How do dinosaur footprints get fossilised?
A bit of luck, a lot of sediment and time may just result in a stony, fossilised footprint. Okay, make that a lot of luck.
Asked by: Rob French, Sheffield
In December 2018, over 80 dinosaur footprints were revealed at a site in East Sussex. They had survived for over 100 million years – and bear witness to the huge amount of luck involved in creating such fossils.
First, the creatures must step through sediment that is pliable enough to record their footprints, but not so pliable it gets washed away before being protected by fresh sediment. Each footprint then has three chances to become a fossil: as the original impression (the ‘true track’), as its fainter impression in the underlying layers (the ‘undertrack’), or by new sediment filling in the original impression (the ‘natural cast’) and hardening. Either way, as the layers of sediment build up, the pressure turns them to rock which – given yet more luck – will preserve the print intact for aeons.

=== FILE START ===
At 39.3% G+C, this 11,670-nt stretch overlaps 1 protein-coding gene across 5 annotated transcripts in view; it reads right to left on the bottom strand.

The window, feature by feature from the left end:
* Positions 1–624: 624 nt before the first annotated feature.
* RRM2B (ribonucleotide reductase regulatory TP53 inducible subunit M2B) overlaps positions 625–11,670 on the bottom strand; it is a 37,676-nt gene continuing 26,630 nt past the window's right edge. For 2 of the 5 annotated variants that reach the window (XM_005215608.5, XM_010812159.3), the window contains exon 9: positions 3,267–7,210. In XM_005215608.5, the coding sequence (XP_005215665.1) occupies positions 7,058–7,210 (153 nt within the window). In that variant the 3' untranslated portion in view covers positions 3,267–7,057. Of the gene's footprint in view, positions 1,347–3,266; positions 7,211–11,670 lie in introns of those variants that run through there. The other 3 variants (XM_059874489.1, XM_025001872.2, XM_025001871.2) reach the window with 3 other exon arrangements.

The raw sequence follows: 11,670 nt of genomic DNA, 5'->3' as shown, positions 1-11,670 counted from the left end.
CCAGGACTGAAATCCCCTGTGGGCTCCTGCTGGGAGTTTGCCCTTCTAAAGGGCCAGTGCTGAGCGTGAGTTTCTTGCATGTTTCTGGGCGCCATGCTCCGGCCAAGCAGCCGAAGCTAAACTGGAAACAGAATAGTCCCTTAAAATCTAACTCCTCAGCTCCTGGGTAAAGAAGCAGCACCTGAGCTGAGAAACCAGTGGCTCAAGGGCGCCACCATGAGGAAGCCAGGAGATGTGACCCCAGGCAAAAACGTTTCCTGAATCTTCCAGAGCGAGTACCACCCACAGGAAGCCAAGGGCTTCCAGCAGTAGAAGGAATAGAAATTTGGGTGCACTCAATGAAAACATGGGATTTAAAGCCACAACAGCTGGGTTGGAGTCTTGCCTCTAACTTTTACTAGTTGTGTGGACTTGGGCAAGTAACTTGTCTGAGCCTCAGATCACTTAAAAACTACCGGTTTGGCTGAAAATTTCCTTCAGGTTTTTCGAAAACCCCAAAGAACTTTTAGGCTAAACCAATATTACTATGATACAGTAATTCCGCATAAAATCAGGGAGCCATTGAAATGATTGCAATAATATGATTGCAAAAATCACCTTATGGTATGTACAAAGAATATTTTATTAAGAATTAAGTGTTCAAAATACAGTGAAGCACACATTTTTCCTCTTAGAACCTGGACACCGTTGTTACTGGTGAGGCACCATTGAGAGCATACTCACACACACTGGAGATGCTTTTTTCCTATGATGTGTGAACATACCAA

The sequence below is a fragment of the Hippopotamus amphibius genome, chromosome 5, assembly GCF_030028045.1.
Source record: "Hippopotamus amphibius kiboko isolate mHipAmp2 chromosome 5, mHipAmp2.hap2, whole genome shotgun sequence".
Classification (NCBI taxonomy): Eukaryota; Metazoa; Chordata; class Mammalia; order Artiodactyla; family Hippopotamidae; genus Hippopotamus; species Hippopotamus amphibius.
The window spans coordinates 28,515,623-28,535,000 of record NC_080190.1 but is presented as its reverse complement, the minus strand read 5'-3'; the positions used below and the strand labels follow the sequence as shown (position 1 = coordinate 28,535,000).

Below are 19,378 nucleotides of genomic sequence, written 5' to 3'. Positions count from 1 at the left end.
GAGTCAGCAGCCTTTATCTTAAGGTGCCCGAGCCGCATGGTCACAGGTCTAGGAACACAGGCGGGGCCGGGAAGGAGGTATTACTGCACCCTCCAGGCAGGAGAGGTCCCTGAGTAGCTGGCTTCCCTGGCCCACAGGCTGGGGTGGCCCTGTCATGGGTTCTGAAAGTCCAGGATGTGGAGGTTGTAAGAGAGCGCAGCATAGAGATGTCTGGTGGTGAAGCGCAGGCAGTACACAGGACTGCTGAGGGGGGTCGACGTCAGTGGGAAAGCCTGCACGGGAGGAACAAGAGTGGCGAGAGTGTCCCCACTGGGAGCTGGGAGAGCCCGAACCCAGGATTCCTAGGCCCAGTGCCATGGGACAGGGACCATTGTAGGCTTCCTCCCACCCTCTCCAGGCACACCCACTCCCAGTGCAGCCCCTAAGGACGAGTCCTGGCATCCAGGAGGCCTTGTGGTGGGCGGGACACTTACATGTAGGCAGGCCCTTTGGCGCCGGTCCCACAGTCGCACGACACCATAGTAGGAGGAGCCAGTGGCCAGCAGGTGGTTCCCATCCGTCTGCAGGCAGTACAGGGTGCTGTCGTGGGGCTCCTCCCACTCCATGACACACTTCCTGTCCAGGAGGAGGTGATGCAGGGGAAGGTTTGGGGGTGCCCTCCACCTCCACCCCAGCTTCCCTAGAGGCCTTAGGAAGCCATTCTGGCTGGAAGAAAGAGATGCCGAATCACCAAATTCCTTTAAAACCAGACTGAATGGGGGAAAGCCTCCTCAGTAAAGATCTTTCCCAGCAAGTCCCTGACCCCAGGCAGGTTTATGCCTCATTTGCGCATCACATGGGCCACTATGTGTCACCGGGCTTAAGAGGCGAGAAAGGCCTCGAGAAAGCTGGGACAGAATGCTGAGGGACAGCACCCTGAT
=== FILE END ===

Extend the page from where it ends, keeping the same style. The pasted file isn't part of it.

Robert is a science writer and visiting professor of science at Aston University.
May Half Price Sale
- Save up to 52% when you subscribe to BBC Science Focus Magazine.
- Risk - free offer! Cancel at any time when you subscribe via Direct Debit.
- FREE UK delivery.
- Stay up to date with the latest developments in the worlds of science and technology.